Mindfulness in the Classroom: We have covered mindfulness on a few different episodes, starting with episode #25[xii] but this strategy is the most effective way to stimulate the insula and anterior cingulate in the brain (where our awareness lies) and brings back balance and well-being that have been documented in over 4,000 research studies. Mindfulness can be taught through breath work like box breathing[xiii] that’s a technique that’s a powerful tool for anyone to use to reduce stress. It’s used from “athletes to U.S. Navy Seals, police officers and nurses” and is simple for students to learn in the classroom, and hopefully take with them as a lifelong coping strategy.
Taking Brain Breaks for Improved Creativity: when we are asking our students to give their focused attention, think about Brain Network Theory. Focus will cause brain fatigue, and too much of it depletes your brain of glucose and depletes you. Be sure to allow your students the time to shift between their Default Mode/ Imagination network, Central Executive (Thinking) Network and Salience (Stabilizing) Network so they can gain insights that are impossible during focused only times. Allow them time to get up, rest their brain, walk around, go outside (if possible) and take short breaks every hour to keep students as productive as they can be.
The Amygdala First Aid Station[xiv]: I first saw this idea with Dr. Lori Desautels[xv], who suggested an area for students to go in the classroom when they feel overwhelmed. Instead of causing a fight in the classroom, students get up and go to a designated area that has calming lotion or something like that to allow students to reset their brain. I’ve put a link to some ideas in the show notes like cups to have students share their mood for the day, stress balls, popsicle stick coping strategies and many other creative ideas to calm a stressed student.[xvi] I noticed when my children were home from school during the pandemic that my youngest daughter enjoyed getting up from her desk, to go and pet the cat, before going back to do her work. These short breaks gave her a brain break and reset her focus for her next work session. I know we can’t have cats in our classrooms, but I have seen fluffy pillows work just as well for students like my daughter who can tend to get overwhelmed with her work. Dr. Lori Desautels, an Assistant Professor at Butler University (whose been on our podcast a few times) mentioned that students enjoy learning about their brain and how they can use this knowledge to improve their behavior and focus. She said “when we teach students about the amygdala, the hippocampus, neuroplasticity, and prefrontal cortex, it gives the brain science. It objectifies their behavior.” Many of her undergraduate students said “they wish they would’ve known neuroscience in middle school because students think something is wrong with them when they exhibit negative behavior. When students understand the science behind it, it intrigues them and they’re challenged to change those hard-wired circuits.” If you really want to capture a student’s attention in the classroom, teaching them the basics of how their brain works, especially to help them to achieve their goals, this information will fascinate them.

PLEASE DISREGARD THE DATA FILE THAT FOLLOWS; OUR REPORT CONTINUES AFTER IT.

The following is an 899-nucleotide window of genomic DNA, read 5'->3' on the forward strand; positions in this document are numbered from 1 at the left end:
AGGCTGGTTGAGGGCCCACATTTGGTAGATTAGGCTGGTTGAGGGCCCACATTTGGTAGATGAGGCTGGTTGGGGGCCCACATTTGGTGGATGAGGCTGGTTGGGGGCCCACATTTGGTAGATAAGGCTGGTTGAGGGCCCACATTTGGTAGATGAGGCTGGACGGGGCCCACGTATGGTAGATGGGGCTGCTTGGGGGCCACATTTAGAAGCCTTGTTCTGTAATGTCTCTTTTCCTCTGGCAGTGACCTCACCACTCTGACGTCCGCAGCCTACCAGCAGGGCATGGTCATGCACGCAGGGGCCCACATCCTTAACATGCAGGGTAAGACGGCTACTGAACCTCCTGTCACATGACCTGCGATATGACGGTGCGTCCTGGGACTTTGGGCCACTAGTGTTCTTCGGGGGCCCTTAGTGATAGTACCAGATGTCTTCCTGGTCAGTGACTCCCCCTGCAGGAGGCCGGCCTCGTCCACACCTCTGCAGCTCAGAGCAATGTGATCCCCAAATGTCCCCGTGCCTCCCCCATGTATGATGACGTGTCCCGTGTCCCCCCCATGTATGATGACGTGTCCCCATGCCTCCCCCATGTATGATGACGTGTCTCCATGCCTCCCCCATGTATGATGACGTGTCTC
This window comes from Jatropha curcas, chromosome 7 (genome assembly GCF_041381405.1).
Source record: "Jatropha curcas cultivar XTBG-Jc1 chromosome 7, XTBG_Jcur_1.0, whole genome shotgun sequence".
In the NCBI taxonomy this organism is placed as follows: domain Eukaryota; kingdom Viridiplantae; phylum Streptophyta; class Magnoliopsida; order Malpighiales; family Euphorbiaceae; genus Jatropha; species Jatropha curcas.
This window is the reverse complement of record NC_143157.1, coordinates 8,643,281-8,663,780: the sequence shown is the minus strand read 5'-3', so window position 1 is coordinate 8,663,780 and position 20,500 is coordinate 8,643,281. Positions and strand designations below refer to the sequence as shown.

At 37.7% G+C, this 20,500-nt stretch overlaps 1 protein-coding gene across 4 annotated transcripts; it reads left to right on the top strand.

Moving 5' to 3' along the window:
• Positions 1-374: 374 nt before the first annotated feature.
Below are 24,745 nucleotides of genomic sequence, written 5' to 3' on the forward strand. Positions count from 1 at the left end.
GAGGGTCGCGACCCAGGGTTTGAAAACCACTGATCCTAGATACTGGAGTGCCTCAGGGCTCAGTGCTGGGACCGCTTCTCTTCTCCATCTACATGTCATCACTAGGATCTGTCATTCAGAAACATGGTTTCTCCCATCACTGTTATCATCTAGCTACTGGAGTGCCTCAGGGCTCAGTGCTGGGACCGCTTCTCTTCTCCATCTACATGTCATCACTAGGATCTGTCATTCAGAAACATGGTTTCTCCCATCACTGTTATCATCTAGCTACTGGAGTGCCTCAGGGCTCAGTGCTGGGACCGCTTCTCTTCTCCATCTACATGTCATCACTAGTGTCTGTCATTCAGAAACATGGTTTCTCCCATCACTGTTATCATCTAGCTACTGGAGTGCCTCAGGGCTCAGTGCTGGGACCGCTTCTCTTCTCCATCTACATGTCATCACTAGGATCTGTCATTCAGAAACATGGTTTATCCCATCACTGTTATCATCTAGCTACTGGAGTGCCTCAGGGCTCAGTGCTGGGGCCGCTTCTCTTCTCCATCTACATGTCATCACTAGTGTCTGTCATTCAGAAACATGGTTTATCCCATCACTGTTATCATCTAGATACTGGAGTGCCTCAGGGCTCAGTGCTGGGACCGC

Using the Brain in the Workplace for Improved Results
Find Your Balance and Allow Creativity to Flow: The way to experience optimal health and well-being, that’s crucial for success in the workplace, is to create balance with your Default Mode (Imagination) Network, Central Executive (Thinking) Network and Salience (Stabilizing) Network. Notice when you are out of balance, or overly anxious--your Default Mode Network may be overly active, with worry, so learn to switch to a different brain network (since spending too much time with imagination can lead to ruminating thoughts) so switch to your Central Executive (thinking) Network, (get to work on something and notice there’s no time to worry). Work as long as you can, and then switch to your (stabilizing/values/social awareness) Network to bring back the give yourself a break. When we can give our brain breaks, it will allow for creative insights to flow during our imagination/resting states where we can have breakthroughs like the “20% time policy at Google, where the company’s engineers get a day a week to work on whatever they want”[xvii] to keep their creativity flowing. See how you can replicate this process with your work.
Tap into Your Motivation Network: Your motivation network is what gets you out of bed in the morning and pushes you to seek out anything that has a pleasurable reward. This circuit is located in the nucleus accumbens[xviii] of the brain and is driven by your instinct and curiosity that’s one of Jaak Panksepp’s Core Emotions (Panksepp was an Estonian neuroscientist who mapped out 7 emotional circuits in the mammalian brain (the hindbrain) with play being one of them. We went deep into the importance of having fun with our work on episode #27 with Friederike Fabritius[xix] on Achieving Peak Performance where she spoke about the importance of having fun with our work, bringing us to those higher levels of peak performance. Panksepp identified another emotion called SEEKING that keeps us moving forward, engaged in new and interesting activities and work throughout our lifetime. If you have lost motivation for your work, it’s time to look or like Panksepp would say, SEEK something that your brain will find new, and interesting, that will bring you JOY. This will engage you at the brain level.